Obsessed with technology?
Subscribe to the latest tech news as well as exciting promotions from us and our partners!
By subscribing, you indicate that you have read & understood the SPH's Privacy Policy and PDPA Statement.
News
News Categories

Mark Zuckerberg responds to the Cambridge Analytica scandal

By James Lu - on 22 Mar 2018, 10:38am

Mark Zuckerberg responds to the Cambridge Analytica scandal

After being conspicuously silent for most of the week, Facebook CEO Mark Zuckerberg has finally posted a lengthy response to the Cambridge Analytica scandal on his personal Facebook page.

Zuckerberg pledged to investigate "all apps that had access to large amounts of information" before Facebook changed its policy in 2014 and more actively control the kind of data access available to developers.

"The good news is that the most important actions to prevent this from happening again today we have already taken years ago," he wrote. "But we also made mistakes, there's more to do, and we need to step up and do it."

Zuckerberg spends the first part of his response explaining what happened: a researcher named Aleksandr Kogan developed a personality quiz app for Facebook. About 300,000 users from the United States installed Kogan’s app and consented to have their personal data harvested. But the app also amassed the personal data of these users’ friends, none of whom consented to do so.

As a result, Kogan and Cambridge Analytica, the political research firm Kogan shared everything with, ended up with the data of tens of millions of people. Upon discovering that transaction, Facebook banned the app and insisted all data be deleted. As it turns out, that might not have been the case, so Facebook recently banned Cambridge Analytica from the platform and hired a forensics firm to audit Cambridge Analytica's systems to make sure the data is really gone.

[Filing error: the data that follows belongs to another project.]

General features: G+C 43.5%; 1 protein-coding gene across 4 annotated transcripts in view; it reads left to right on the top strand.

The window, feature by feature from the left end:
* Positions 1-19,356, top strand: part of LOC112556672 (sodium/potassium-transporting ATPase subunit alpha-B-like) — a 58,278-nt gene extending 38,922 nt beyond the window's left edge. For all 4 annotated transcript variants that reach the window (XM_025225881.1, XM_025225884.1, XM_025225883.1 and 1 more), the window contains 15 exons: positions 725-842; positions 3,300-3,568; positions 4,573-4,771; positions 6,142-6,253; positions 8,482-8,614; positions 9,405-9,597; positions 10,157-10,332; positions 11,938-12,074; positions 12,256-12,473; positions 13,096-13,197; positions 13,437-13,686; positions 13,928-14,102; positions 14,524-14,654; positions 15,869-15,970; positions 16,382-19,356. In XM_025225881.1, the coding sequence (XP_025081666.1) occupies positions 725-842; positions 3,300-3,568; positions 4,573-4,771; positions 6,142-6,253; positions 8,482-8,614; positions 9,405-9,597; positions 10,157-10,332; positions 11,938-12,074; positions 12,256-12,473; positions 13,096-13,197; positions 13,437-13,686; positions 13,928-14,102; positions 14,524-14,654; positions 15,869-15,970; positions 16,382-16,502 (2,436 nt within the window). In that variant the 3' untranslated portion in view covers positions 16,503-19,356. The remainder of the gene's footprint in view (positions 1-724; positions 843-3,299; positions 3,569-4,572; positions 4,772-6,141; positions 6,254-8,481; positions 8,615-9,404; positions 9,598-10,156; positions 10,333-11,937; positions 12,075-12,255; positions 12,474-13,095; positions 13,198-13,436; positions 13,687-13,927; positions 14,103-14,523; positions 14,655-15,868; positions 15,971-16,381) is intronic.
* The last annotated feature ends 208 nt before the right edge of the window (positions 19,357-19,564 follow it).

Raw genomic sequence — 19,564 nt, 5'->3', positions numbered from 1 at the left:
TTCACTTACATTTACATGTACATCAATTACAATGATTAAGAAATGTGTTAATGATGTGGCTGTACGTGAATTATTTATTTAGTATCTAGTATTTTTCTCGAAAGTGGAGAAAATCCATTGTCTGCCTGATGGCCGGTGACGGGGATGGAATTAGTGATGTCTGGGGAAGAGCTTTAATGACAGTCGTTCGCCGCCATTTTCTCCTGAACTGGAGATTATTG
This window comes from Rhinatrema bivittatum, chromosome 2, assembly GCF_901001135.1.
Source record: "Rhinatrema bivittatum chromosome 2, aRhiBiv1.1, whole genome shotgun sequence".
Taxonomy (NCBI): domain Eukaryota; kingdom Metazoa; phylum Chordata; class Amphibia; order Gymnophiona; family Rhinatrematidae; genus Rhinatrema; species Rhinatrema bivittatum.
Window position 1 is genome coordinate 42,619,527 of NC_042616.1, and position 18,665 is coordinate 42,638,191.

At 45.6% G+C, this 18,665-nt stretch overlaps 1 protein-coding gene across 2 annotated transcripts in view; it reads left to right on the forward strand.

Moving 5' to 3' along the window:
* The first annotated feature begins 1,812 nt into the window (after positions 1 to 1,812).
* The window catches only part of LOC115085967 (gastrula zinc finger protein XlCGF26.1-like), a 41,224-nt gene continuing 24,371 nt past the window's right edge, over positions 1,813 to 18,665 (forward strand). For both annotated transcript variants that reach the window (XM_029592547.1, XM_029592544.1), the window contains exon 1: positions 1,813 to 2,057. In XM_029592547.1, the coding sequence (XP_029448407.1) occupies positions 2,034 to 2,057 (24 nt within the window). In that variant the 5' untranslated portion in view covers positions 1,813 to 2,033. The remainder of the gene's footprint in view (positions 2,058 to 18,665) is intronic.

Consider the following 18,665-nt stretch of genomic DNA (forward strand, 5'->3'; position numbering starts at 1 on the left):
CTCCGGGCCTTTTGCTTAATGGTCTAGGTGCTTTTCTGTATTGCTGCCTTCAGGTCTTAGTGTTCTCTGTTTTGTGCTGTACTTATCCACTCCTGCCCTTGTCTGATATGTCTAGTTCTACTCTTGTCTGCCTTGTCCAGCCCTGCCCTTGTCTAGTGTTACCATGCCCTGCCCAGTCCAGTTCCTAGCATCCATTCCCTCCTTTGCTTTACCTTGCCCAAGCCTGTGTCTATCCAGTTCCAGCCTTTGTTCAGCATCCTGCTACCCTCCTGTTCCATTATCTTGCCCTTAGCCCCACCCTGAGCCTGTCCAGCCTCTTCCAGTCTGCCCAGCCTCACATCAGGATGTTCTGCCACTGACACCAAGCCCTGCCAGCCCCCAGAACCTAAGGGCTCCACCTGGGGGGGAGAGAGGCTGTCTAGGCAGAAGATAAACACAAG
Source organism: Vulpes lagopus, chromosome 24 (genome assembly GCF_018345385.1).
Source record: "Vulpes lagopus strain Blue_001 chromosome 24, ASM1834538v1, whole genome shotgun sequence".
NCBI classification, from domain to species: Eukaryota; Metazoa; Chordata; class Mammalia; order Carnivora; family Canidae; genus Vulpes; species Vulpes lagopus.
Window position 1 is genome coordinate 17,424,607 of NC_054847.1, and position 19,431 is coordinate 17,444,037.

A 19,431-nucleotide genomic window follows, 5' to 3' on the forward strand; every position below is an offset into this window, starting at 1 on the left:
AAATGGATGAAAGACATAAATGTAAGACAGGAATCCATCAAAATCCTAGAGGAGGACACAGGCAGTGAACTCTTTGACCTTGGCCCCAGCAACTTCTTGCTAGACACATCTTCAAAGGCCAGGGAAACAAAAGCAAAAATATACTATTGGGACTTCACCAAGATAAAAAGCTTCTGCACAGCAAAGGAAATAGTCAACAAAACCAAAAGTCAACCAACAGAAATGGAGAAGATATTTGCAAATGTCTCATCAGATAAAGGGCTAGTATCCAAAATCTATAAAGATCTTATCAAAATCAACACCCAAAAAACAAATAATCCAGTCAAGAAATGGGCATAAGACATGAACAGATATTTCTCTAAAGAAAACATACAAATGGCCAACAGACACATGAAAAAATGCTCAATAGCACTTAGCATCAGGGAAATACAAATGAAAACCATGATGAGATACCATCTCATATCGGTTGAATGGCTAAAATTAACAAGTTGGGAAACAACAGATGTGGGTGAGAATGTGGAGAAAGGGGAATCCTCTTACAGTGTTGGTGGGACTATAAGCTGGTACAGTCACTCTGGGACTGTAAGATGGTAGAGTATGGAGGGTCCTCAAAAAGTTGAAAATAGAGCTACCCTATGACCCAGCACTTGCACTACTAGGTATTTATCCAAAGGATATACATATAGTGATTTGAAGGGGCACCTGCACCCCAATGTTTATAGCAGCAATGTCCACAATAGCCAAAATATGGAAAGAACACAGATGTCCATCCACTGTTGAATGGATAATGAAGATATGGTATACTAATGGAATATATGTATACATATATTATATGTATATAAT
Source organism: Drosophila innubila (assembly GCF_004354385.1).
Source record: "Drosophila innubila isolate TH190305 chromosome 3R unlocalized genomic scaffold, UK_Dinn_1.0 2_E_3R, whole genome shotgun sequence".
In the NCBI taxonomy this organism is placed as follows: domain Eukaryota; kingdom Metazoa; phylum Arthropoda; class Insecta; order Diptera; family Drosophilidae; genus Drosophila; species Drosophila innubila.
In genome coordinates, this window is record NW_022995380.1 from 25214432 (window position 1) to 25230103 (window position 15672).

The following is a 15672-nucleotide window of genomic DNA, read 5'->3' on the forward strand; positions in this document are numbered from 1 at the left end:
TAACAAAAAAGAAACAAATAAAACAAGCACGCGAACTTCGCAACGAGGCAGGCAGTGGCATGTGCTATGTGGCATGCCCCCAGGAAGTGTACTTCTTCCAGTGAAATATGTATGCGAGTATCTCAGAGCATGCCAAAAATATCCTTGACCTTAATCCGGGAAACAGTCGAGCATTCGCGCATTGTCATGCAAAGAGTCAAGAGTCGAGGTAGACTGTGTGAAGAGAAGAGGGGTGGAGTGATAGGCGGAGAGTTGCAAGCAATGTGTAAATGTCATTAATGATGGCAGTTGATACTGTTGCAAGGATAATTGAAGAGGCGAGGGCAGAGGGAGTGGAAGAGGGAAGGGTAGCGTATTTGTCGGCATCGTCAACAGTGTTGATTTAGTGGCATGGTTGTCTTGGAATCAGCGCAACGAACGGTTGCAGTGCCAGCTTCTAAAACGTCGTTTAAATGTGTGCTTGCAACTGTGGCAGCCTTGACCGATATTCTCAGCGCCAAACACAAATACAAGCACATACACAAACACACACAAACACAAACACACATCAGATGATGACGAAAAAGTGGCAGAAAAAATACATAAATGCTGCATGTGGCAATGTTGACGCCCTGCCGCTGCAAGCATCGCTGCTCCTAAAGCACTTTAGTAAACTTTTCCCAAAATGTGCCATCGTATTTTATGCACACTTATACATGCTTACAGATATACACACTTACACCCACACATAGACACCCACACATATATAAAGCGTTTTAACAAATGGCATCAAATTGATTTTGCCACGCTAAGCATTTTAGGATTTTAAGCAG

Zuckerberg then went on to explain his plan for ensuring incidents like this don't happen again. As mentioned, that will involve Facebook investigating apps that had access to broad swathes of user information before shutting down the API that allowed users to pass on data about their friends. Developers that do not agree to an audit will be banned outright.

Going forward, Facebook will also prevent developers from accessing your data if you haven't used their app within three months. Facebook also plans to reduce the amount of personal information developers can access when you sign into an app or service using your Facebook account. According to Zuckerberg, "only your name, profile photo, and email address" will be shared. Currently, app developers can access public profile information like your name, age range, gender, locale and time zone without needing Facebook to review the app in question. Finally, Facebook will make an existing tool that allows users to revoke data access to apps they've given permission to in the past more prominent.

Source: Mark Zuckerberg

Join HWZ's Telegram channel here and catch all the latest tech news!
Our articles may contain affiliate links. If you buy through these links, we may earn a small commission.